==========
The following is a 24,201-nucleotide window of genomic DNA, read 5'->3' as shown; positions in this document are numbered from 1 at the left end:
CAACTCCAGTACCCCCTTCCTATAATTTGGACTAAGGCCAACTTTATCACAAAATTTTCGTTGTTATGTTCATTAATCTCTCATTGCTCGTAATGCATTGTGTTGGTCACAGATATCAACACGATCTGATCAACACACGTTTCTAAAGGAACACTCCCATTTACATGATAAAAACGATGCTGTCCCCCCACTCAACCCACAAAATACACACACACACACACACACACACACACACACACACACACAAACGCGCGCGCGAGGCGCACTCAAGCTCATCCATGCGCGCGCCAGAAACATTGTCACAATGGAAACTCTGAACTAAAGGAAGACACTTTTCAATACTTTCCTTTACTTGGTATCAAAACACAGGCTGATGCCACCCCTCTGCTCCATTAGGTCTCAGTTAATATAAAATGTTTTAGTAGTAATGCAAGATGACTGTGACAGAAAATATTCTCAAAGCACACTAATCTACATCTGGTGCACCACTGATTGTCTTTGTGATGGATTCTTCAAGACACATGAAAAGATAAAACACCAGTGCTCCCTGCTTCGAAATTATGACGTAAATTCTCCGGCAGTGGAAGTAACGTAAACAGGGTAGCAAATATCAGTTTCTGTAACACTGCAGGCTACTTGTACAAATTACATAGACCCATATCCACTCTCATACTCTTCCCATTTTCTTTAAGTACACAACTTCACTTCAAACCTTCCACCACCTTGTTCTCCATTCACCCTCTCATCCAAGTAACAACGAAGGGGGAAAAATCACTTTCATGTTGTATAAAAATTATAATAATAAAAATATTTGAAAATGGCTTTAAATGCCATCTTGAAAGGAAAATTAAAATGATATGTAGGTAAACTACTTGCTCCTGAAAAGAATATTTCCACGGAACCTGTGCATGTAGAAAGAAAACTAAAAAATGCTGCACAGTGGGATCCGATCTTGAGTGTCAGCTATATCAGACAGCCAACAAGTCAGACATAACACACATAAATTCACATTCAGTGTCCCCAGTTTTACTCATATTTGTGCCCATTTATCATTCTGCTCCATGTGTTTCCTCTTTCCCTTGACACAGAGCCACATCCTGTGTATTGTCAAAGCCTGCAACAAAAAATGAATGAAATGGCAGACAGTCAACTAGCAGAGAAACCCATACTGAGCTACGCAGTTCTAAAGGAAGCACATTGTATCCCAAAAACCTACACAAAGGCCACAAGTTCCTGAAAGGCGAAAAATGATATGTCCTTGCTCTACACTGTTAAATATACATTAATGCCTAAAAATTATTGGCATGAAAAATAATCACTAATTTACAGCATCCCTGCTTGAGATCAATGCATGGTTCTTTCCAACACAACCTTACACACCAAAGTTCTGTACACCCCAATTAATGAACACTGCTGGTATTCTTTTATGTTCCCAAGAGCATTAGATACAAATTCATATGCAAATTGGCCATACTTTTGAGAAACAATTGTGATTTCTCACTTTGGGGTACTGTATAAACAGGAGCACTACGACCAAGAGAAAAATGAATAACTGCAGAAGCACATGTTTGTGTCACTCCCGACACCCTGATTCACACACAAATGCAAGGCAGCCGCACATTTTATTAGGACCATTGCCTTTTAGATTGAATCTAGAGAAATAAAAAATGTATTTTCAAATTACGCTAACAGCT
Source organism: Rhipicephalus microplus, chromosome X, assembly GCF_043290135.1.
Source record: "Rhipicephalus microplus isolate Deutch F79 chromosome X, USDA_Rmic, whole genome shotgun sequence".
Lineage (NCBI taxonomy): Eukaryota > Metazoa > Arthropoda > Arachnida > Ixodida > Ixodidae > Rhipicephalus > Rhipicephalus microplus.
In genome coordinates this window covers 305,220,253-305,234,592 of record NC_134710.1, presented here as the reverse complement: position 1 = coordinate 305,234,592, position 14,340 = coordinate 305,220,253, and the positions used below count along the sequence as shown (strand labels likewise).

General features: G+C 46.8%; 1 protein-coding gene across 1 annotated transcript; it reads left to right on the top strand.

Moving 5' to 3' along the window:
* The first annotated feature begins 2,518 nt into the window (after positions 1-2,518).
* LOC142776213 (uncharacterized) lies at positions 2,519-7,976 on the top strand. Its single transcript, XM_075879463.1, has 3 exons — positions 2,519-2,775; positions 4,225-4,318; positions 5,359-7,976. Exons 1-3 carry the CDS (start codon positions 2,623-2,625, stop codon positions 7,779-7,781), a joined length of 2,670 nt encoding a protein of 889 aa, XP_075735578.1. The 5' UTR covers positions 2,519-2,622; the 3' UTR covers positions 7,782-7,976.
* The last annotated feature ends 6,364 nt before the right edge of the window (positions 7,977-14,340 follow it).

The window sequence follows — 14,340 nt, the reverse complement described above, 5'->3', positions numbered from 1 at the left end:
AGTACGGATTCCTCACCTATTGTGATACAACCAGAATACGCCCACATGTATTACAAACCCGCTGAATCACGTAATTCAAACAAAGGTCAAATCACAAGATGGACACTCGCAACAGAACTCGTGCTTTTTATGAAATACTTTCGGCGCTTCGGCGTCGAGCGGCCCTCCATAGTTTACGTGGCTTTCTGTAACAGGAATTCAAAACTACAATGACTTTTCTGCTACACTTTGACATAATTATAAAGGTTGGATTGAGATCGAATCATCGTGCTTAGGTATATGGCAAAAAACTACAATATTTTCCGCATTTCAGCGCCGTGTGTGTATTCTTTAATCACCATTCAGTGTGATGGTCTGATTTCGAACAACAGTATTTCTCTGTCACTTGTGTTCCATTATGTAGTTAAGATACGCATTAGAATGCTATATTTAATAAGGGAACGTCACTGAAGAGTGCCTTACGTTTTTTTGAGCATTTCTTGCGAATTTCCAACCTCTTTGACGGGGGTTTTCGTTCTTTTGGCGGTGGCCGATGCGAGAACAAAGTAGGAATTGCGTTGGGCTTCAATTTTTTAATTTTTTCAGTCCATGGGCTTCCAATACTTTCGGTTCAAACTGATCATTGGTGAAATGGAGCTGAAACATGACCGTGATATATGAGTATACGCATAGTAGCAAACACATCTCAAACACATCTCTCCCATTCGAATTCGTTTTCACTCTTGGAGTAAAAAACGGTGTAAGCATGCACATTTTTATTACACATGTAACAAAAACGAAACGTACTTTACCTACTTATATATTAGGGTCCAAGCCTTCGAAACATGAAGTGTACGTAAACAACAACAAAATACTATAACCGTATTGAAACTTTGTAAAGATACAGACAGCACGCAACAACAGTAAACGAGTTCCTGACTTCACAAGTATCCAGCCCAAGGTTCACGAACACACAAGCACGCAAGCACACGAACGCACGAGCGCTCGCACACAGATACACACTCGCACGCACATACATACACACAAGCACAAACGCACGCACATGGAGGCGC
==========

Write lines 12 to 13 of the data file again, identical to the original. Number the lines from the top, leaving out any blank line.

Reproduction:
The window sequence follows — 14,340 nt, the reverse complement described above, 5'->3', positions numbered from 1 at the left end:
AGTACGGATTCCTCACCTATTGTGATACAACCAGAATACGCCCACATGTATTACAAACCCGCTGAATCACGTAATTCAAACAAAGGTCAAATCACAAGATGGACACTCGCAACAGAACTCGTGCTTTTTATGAAATACTTTCGGCGCTTCGGCGTCGAGCGGCCCTCCATAGTTTACGTGGCTTTCTGTAACAGGAATTCAAAACTACAATGACTTTTCTGCTACACTTTGACATAATTATAAAGGTTGGATTGAGATCGAATCATCGTGCTTAGGTATATGGCAAAAAACTACAATATTTTCCGCATTTCAGCGCCGTGTGTGTATTCTTTAATCACCATTCAGTGTGATGGTCTGATTTCGAACAACAGTATTTCTCTGTCACTTGTGTTCCATTATGTAGTTAAGATACGCATTAGAATGCTATATTTAATAAGGGAACGTCACTGAAGAGTGCCTTACGTTTTTTTGAGCATTTCTTGCGAATTTCCAACCTCTTTGACGGGGGTTTTCGTTCTTTTGGCGGTGGCCGATGCGAGAACAAAGTAGGAATTGCGTTGGGCTTCAATTTTTTAATTTTTTCAGTCCATGGGCTTCCAATACTTTCGGTTCAAACTGATCATTGGTGAAATGGAGCTGAAACATGACCGTGATATATGAGTATACGCATAGTAGCAAACACATCTCAAACACATCTCTCCCATTCGAATTCGTTTTCACTCTTGGAGTAAAAAACGGTGTAAGCATGCACATTTTTATTACACATGTAACAAAAACGAAACGTACTTTACCTACTTATATATTAGGGTCCAAGCCTTCGAAACATGAAGTGTACGTAAACAACAACAAAATACTATAACCGTATTGAAACTTTGTAAAGATACAGACAGCACGCAACAACAGTAAACGAGTTCCTGACTTCACAAGTATCCAGCCCAAGGTTCACGAACACACAAGCACGCAAGCACACGAACGCACGAGCGCTCGCACACAGATACACACTCGCACGCACATACATACACACAAGCACAAACGCACGCACATGGAGGCGC